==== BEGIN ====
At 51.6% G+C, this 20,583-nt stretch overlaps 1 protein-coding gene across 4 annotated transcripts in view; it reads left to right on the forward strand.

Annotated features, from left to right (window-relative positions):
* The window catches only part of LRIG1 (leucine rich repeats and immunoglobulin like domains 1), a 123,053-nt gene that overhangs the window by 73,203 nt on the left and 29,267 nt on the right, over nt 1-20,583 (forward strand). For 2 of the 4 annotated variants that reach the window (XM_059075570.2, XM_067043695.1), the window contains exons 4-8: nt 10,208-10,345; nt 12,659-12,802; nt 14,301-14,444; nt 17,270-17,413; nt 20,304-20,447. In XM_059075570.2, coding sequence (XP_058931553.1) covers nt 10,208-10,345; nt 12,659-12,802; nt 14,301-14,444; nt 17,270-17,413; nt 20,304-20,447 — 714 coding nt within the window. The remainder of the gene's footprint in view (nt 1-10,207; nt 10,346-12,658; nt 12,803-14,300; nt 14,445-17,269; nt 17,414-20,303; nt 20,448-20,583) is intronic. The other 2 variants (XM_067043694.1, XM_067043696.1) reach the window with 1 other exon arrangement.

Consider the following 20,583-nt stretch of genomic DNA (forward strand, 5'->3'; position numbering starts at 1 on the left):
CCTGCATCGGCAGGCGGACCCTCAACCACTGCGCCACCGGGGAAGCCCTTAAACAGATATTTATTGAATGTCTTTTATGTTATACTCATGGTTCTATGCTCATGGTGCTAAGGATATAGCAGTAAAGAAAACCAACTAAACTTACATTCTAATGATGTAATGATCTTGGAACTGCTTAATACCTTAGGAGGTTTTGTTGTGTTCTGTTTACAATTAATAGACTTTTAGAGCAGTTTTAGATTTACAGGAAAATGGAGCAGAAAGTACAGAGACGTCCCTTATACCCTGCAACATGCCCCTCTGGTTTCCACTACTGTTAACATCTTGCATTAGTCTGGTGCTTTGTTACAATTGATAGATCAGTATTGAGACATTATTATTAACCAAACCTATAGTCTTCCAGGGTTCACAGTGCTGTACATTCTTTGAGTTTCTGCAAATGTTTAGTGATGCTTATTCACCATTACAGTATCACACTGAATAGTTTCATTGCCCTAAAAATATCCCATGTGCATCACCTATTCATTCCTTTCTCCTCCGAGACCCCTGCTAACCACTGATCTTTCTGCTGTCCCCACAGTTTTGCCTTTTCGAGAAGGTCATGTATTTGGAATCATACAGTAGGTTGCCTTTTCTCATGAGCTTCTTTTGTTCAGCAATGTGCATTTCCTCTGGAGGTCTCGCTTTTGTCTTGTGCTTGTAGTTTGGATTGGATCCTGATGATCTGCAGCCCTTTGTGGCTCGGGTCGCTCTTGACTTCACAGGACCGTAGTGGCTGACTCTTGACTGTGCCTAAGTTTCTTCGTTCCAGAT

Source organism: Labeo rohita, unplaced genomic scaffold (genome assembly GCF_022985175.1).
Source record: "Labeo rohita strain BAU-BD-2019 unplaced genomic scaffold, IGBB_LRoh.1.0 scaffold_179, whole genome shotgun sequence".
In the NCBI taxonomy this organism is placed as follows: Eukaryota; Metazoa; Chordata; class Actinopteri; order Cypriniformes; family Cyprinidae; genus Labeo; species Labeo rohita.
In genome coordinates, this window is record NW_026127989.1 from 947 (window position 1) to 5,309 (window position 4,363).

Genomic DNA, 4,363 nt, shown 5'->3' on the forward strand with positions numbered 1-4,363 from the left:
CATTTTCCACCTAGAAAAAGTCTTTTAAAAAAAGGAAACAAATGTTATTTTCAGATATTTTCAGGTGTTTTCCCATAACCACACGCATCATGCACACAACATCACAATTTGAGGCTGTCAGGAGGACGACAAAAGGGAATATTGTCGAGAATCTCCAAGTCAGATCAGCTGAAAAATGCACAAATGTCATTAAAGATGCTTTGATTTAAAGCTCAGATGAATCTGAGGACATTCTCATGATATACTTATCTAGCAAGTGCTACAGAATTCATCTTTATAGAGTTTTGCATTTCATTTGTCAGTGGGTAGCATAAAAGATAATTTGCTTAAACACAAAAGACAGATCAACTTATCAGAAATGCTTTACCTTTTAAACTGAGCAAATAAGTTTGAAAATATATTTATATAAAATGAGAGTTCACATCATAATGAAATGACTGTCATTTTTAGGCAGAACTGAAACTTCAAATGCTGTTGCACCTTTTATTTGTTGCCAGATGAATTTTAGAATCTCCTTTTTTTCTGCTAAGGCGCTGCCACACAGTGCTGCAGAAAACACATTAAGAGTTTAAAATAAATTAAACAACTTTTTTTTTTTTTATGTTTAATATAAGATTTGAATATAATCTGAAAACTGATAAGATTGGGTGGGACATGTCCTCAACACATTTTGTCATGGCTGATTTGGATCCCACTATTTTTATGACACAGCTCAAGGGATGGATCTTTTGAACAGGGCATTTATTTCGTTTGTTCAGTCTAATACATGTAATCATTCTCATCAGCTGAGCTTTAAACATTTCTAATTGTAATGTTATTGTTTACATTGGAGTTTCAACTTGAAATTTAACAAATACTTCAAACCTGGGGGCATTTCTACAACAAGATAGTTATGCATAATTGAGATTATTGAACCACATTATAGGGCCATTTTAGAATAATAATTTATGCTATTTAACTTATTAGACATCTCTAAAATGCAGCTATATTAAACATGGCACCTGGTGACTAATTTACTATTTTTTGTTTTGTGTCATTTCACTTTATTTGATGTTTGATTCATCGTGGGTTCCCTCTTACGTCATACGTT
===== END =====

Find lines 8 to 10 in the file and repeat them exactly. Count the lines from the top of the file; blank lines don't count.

In the NCBI taxonomy this organism is placed as follows: Eukaryota; Metazoa; Chordata; class Actinopteri; order Cypriniformes; family Cyprinidae; genus Labeo; species Labeo rohita.
In genome coordinates, this window is record NW_026127989.1 from 947 (window position 1) to 5,309 (window position 4,363).

Genomic DNA, 4,363 nt, shown 5'->3' on the forward strand with positions numbered 1-4,363 from the left: